Friday, April 19, 2024

High flyer – Pilot and plane builder, Leanne McKenzie

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Serena Kirby, ARR.News
Serena Kirby, ARR.News
Serena Kirby is a freelance reporter, writer and photographer based in regional Western Australia. With a background in public relations, education and tourism she’s had 30 years experience writing and photographing for local, national and international publications. Her current focus is on sharing stories from the sticks; its people, places and products and the life that lies beyond the city limits. She enjoys living in a small town while raising a tall teenager.

You could easily say that Leanne McKenzie is a high flyer – but not in the traditional sense of the word.  Leanne is a pilot but she’s also President of her local aero club in Albany WA and she’s one of less than a handful of females to hold such a position. 

But Leanne has another venture underway and it’s one that her aero club is actually famous for as the Albany Aero Club was once a global hub for self-built planes.

“Back in the early 2000s Albany had the highest number of self-built planes per capita in the world,” explains Leanne.

“They were kit planes from an American company called Van’s and, at the time, pilots in Albany had built, or were building, almost two dozen of these.”

Leanne says that these kit planes cost around $200,000 but they’re considerably cheaper than paying $500,000 for one that’s already built. 

“You buy the kit in sections and it’s a bit like a meccano set; a very large and intricate one.”

Leanne is continuing that Albany tradition of plane-building having now started construction on her own Van’s aircraft.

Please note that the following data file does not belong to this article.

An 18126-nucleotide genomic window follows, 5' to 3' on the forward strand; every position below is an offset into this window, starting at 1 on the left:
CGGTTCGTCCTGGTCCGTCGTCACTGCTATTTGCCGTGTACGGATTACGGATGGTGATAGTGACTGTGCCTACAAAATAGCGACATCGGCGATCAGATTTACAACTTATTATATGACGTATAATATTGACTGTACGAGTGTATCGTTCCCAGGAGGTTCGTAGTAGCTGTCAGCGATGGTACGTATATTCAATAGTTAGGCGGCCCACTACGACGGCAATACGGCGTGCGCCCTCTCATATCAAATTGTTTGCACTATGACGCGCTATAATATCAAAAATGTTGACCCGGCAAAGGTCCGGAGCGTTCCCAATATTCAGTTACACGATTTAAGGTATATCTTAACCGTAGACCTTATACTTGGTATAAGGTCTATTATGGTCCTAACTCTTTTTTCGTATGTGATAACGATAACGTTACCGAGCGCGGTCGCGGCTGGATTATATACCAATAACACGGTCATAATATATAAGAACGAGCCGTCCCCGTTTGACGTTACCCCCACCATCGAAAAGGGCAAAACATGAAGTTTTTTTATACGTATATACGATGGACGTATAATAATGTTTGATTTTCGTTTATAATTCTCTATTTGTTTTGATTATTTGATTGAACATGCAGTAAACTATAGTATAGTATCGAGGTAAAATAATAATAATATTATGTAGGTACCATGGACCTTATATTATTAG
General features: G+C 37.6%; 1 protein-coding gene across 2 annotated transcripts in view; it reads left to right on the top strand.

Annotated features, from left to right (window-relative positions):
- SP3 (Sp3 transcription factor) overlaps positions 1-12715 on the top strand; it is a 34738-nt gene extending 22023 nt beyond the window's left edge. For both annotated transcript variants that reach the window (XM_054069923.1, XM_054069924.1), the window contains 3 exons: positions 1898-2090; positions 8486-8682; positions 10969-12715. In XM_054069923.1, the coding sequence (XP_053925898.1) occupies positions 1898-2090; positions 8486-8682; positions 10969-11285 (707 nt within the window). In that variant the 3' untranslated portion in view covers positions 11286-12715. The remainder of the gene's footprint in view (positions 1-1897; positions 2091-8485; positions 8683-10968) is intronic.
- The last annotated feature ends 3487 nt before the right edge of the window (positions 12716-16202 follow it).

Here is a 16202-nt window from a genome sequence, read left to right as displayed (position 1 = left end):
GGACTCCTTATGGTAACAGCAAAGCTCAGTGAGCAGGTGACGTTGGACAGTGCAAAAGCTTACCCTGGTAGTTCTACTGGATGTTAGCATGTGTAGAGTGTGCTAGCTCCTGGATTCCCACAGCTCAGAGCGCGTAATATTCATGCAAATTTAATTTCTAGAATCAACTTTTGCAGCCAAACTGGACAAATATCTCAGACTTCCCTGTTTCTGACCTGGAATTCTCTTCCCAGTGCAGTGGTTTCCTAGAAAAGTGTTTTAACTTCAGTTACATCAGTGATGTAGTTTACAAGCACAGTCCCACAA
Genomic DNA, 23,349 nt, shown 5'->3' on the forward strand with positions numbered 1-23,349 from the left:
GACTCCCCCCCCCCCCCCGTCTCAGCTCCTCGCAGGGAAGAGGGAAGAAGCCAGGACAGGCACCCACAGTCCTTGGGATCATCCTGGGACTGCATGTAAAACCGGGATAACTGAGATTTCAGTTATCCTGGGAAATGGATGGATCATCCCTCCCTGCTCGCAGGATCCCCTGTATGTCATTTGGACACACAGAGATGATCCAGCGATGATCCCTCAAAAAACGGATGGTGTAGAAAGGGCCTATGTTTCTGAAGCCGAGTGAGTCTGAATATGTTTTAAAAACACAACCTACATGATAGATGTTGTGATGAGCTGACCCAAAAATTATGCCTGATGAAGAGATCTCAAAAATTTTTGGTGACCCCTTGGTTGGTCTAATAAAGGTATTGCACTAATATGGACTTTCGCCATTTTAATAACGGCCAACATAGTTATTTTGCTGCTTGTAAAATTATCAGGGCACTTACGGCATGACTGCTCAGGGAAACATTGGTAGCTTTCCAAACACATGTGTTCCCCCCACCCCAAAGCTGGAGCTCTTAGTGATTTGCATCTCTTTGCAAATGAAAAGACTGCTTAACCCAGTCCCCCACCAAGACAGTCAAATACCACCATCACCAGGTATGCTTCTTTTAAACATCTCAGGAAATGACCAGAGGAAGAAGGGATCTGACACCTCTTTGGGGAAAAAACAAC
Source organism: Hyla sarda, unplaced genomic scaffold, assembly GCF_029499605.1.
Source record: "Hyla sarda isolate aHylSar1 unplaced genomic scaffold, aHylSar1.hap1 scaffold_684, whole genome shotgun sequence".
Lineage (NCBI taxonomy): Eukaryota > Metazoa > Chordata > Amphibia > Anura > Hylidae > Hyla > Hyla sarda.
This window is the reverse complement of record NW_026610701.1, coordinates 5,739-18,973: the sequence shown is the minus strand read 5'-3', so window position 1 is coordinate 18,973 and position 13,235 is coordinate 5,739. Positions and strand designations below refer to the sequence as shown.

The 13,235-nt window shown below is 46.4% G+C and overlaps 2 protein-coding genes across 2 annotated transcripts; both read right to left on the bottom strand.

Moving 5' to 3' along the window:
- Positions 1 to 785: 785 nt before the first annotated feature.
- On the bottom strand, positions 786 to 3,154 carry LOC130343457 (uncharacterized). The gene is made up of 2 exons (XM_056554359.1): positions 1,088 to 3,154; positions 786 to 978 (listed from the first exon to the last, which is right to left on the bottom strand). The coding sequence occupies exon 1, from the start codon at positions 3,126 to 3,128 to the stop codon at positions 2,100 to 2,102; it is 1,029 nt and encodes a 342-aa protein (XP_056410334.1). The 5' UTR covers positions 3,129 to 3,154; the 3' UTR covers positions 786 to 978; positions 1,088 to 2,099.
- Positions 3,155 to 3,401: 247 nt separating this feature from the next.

“I used to have a drone business and I loved the technical side of building them and creating this thing that could fly. When I first moved to Albany I’d come out to the hangars and poke my nose around and see all the guys building their planes. They were so knowledgeable and encouraging and they started prompting me to build my own. I finally took the plunge last year and got started building the tail section of a four-seater plane.” 

Building one of these planes requires dedication, concentration and countless hours with many people taking a decade to complete it. Leanne is aiming for completion in half that time and her commitment is born from an interest in flying that began when she was a teenager. 

“I’d always been interested in planes and when I saw the Top Gun movie all I wanted to do was fly jets. But the Australian Air Force wasn’t training female pilots back then and if I couldn’t fly jets I just wasn’t interested. I went and became a civil engineer instead.”

Years passed and Leanne tried other air-activities; she rode in a hot air balloon and skydived from a plane at 14,000 feet. 

“Skydiving was an incredible experience but when I was up there I just kept thinking, ‘Why am I doing this and why am I jumping out of a perfectly good plane?’ Because of that, I only ever did it once.”

It wasn’t until Leanne was in her late 30s that, on impulse, she decided to return to her teenage-dream of becoming a pilot and started lessons in Perth. And, within days of gaining her private pilot’s licence, she was flying across Australia in an outback air race, raising funds for the RFDS. After further training Leanne got her commercial licence and flew scenic flights for tourists.

With countless hours now in her flight log and having flown numerous aircraft in a variety of locations there’s one thing that Leanne sees as sadly lacking in the world of aviation… female pilots.

Statistics back up her observation as only around 5 per cent of the world’s commercial pilots are women.

“We have more than 50 members in our club and only three are female pilots. We have so many amazing veteran pilots in our club and these guys hold decades of experience and knowledge that they’re keen to pass on.”

Leanne definitely hopes that by sharing her love of flying that other women will be inspired to take to the skies and discover the wonderful world of aviation.


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